As soon as I realised I was dreaming the car stopped and my family turned to me. Not a word was spoken. I can still remember how disturbing the scene was. Later in the dream I forgot about the lucidity and again became lost in my subconscious. Lucidity needs to be held down, this again comes through experience.


It is important to teach yourself to perform reality checks when dreaming. These are very helpful in attaining lucidity. They can be as simple as turning a light on and off (switches tend not to work normally), poking a finger into your hand (it may pass through), or counting your fingers (there may be more or less than normal).

Looking at a mirror is a very interesting reality check. What you witness can be far more horrifying than anything fiction has ever dreamt up. If you can, try it.

In my strange way I am fascinated by the disturbing things I see in reflections. It’s a weird obsession of mine. Sometimes when I dream I will count my fingers, as a result become lucid, then go off searching for a mirror. I have a great list of things I have seen behind the looking glass.

There are warnings on the internet, that what you might see in the mirror can be so fucking horrible it can frighten you into a nightmare, or even wake you with a start. I am familiar with both outcomes.

Sometimes when I peer at my reflection nothing interesting happens. I might have different hair or be wearing strange clothes. One time I was naked (cliché), and another I saw a girl I was convinced was exactly how I would have looked had I been born female.

However there have been far darker images waiting for me. These are the ones I preserve on paper.

I have seen my body disfigured in a hundred ways. I have been contorted, elongated, twisted and swollen. I have had six arms like a deity of Hinduism. My body has been withered like a victim of the holocaust. My head has been stretched like a fleshy pipe. My teeth have been long and frightening. I have even not been there at all.

I have even seen the figure from before in the reflection, standing just out of focus behind me. I can almost feel the same sensation of dread just thinking about it. I didn’t have the nerve to look at him. Again I felt something terrible would happen if I did. I don’t think I ever will.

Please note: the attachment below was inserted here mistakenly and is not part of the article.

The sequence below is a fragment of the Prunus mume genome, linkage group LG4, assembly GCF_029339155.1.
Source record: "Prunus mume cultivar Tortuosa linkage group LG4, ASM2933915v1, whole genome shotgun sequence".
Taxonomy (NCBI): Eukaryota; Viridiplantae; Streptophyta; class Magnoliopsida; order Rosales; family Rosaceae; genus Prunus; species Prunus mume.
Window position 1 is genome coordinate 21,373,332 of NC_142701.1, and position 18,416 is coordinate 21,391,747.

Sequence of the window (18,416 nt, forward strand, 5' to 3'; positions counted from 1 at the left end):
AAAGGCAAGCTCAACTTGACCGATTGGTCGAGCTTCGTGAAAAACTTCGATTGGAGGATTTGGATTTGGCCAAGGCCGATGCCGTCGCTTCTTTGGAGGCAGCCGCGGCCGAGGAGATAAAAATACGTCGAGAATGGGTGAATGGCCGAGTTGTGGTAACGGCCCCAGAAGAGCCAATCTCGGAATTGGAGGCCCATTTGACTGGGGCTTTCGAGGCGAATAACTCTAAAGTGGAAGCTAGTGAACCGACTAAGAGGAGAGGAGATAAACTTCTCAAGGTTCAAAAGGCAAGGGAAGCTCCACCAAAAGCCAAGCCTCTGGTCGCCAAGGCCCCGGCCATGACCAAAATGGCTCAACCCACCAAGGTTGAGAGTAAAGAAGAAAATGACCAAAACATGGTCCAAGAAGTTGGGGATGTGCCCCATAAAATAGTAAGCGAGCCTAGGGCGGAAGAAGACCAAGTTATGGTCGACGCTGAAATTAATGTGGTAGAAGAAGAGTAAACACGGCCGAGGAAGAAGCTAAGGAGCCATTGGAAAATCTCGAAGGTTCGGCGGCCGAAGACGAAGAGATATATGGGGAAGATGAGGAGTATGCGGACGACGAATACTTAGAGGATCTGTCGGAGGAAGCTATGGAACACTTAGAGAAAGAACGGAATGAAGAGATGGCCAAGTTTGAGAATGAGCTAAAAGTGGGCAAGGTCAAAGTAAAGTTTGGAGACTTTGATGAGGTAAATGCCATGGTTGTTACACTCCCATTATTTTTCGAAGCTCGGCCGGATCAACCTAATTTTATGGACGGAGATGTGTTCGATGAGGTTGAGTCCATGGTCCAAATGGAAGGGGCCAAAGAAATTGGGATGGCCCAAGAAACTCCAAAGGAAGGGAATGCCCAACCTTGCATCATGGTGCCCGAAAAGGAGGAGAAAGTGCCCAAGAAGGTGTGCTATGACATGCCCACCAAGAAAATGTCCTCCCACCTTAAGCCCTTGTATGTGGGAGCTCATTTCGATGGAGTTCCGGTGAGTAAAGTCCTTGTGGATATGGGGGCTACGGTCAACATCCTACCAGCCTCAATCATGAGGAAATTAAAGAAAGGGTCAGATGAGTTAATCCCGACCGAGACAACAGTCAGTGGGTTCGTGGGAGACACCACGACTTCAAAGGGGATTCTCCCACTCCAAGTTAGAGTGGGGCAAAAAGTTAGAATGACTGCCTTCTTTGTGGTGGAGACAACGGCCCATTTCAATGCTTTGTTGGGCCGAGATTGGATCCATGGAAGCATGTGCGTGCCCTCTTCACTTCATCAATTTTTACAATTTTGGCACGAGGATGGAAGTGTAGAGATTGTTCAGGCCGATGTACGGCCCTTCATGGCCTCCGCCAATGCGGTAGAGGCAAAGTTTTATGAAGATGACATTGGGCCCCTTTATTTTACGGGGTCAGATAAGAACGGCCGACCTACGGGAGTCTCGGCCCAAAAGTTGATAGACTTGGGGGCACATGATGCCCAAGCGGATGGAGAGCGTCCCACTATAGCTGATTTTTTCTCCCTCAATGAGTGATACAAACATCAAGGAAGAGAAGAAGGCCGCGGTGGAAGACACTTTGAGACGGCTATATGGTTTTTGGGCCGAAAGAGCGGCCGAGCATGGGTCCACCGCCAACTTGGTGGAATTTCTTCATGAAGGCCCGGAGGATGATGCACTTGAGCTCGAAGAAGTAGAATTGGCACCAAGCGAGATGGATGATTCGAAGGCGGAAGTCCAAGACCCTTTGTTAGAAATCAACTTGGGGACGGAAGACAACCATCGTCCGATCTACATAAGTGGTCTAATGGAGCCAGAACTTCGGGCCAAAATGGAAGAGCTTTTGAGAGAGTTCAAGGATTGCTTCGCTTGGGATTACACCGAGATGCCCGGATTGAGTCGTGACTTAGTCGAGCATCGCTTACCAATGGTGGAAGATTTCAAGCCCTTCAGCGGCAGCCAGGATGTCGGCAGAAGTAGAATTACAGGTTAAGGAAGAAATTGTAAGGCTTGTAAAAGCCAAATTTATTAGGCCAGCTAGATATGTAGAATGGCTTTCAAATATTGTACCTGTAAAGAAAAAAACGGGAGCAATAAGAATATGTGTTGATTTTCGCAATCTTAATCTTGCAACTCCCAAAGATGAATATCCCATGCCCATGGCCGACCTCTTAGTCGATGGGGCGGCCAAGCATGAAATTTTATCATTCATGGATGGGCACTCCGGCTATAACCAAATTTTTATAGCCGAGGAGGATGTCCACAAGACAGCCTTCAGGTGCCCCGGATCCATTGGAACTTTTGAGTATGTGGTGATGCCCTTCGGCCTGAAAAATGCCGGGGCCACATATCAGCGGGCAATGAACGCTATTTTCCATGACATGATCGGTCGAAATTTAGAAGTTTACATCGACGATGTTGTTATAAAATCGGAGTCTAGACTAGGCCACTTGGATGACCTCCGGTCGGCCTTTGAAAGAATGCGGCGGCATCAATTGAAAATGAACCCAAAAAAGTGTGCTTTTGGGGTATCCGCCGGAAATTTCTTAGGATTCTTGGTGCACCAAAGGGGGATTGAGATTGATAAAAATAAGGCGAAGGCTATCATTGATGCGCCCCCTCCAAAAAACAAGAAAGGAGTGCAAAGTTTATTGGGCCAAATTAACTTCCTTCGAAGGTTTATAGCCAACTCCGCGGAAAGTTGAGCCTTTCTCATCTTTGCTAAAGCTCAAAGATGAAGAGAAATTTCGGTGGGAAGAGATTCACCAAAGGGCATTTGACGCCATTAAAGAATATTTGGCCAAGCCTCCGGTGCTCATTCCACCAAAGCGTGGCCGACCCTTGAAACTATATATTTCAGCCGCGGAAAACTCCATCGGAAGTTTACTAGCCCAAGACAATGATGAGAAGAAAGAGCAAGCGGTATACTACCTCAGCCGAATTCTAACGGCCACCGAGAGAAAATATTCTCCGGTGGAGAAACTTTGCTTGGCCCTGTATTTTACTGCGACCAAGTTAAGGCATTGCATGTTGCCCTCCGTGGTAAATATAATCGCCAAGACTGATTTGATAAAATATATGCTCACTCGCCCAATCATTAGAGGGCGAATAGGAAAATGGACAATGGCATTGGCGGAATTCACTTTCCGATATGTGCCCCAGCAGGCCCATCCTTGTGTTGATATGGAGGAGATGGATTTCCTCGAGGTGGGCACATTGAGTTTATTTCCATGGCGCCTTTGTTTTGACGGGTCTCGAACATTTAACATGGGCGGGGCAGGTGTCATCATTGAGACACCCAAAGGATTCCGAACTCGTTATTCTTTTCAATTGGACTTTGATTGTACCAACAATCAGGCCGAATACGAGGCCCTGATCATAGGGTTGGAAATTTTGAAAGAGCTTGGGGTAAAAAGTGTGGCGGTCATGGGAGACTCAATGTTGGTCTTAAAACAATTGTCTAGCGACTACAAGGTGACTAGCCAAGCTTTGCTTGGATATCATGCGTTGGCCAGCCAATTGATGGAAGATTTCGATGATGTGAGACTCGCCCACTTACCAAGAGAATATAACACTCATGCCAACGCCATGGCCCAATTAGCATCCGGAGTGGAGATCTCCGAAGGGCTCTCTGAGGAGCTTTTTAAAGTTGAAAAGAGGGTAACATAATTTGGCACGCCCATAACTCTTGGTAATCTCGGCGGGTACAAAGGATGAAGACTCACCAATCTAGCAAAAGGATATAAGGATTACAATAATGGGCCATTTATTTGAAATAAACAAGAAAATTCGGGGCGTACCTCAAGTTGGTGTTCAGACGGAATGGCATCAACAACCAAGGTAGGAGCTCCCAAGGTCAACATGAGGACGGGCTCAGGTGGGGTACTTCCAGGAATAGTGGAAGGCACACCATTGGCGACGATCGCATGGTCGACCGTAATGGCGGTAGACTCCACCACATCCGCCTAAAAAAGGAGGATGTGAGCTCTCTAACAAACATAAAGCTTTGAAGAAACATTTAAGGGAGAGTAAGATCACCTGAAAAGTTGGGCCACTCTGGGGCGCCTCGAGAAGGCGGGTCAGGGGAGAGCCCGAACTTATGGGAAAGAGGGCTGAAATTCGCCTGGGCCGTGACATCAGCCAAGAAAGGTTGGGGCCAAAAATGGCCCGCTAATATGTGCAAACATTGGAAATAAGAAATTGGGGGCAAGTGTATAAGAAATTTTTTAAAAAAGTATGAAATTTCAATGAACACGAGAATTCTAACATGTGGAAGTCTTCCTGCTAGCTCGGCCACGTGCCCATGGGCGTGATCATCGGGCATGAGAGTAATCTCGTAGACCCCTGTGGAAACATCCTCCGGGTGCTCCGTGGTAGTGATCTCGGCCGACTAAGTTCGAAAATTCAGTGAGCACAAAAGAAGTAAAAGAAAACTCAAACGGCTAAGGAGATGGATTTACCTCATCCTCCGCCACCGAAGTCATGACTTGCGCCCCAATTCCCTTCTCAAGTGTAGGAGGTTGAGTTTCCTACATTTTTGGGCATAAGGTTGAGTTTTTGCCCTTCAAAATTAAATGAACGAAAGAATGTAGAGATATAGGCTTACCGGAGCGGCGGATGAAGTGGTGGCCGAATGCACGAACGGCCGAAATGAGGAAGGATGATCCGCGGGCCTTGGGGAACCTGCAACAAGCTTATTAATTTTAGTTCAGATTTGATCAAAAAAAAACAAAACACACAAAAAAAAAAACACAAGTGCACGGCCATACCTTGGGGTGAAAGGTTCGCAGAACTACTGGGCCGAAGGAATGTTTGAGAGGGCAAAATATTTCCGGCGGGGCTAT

I have faced a blurred, shadowed version of myself. This one is a little difficult to explain. It was though the mirror was steamed up, except only around my dim reflection. Always out of focus, the rigid shadow watched me from a darker version of the bathroom I stood in. I remember the fear, and the hostility. When I awoke I was certain he was behind me. Took me a good hour before I dared to close my eyes again.

A few years ago I had a dream where I saw myself, except I was five again. He was watching me with deeply sad eyes, and I knew he was upset and ashamed of what I’d become. I woke up with wet eyes that morning and didn’t feel right until the next day.

That is one of the most powerful dreams I have ever had. I still remember tiny details like there being four toothbrushes in the holder, as there had been when I lived with my family. Remember there being a sticker of the genie from Aladdin in the bottom left corner, which I stuck there when the film came out (I would have been 5 or 6 at that time). In my youth it had stayed there for ages, becoming more and more worn from the condensation before someone eventually scraped it off.

In a more recent dream I looked in the mirror and appeared perfectly normal. I remember thinking for a moment= it was something that didn’t happen often. A horrible sensation of dread suddenly manifested and the room dimmed, and there was a deafening ungodly scream as my jaw snapped open with a single jerk – stretching impossibly far from the rest of my face.

I remember panicking and struggling to wake myself up. I’m usually good at this. I can usually wake up in seconds. On this occasion however it felt like aeons. I remember straining desperately to open my lids, quickly checking the mirror again, and seeing the deranged me reaching from the glass still shrieking. I joined in screaming as it bore down on me, waking up just in time.

Cute, right?


As I said, I have a little notebook filled with lucid mirror experiences. I usually add one or two a week, although I have gone weeks without seeing a mirror in my sleep on some occasions.

I have been practising lucid dreaming for just over a year and a half at the time of writing, which is not long at all. I feel as though there is still so much to explore. I will update here if I have any more mirror dreams over the next few days. It is more than likely that I will.

If anyone has the nerve, try forcing sleep paralysis tonight. I would love to read about your experiences. Keep a pad and pen under your pillow and remember to start writing as soon as you wake up. Most dreams tend to slip from your memories like water cupped in a hand. Writing them down helps you recall details.

Chances are though that if you glance into a mirror, you probably won’t need a pen.